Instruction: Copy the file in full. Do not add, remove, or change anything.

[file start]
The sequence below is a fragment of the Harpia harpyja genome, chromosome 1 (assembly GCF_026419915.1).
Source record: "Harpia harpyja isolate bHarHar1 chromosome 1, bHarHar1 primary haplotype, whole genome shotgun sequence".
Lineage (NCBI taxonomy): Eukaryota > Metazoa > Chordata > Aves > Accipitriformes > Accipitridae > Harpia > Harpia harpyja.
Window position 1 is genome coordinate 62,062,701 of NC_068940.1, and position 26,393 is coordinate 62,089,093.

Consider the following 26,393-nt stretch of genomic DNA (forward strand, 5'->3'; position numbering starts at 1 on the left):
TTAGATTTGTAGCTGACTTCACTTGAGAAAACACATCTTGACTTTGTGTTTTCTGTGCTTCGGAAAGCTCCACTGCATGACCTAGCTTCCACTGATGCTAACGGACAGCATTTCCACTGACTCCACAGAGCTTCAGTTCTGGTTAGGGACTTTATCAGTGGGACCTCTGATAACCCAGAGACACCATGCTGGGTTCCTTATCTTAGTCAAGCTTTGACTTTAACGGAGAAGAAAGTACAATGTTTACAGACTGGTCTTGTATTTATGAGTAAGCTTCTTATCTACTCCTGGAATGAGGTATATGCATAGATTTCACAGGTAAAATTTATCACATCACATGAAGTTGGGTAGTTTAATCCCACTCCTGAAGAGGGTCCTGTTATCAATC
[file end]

The sequence below is a fragment of the Harpia harpyja genome, chromosome 1 (assembly GCF_026419915.1).
Source record: "Harpia harpyja isolate bHarHar1 chromosome 1, bHarHar1 primary haplotype, whole genome shotgun sequence".
Lineage (NCBI taxonomy): Eukaryota > Metazoa > Chordata > Aves > Accipitriformes > Accipitridae > Harpia > Harpia harpyja.
Window position 1 is genome coordinate 62,062,701 of NC_068940.1, and position 26,393 is coordinate 62,089,093.

Consider the following 26,393-nt stretch of genomic DNA (forward strand, 5'->3'; position numbering starts at 1 on the left):
TTAGATTTGTAGCTGACTTCACTTGAGAAAACACATCTTGACTTTGTGTTTTCTGTGCTTCGGAAAGCTCCACTGCATGACCTAGCTTCCACTGATGCTAACGGACAGCATTTCCACTGACTCCACAGAGCTTCAGTTCTGGTTAGGGACTTTATCAGTGGGACCTCTGATAACCCAGAGACACCATGCTGGGTTCCTTATCTTAGTCAAGCTTTGACTTTAACGGAGAAGAAAGTACAATGTTTACAGACTGGTCTTGTATTTATGAGTAAGCTTCTTATCTACTCCTGGAATGAGGTATATGCATAGATTTCACAGGTAAAATTTATCACATCACATGAAGTTGGGTAGTTTAATCCCACTCCTGAAGAGGGTCCTGTTATCAATC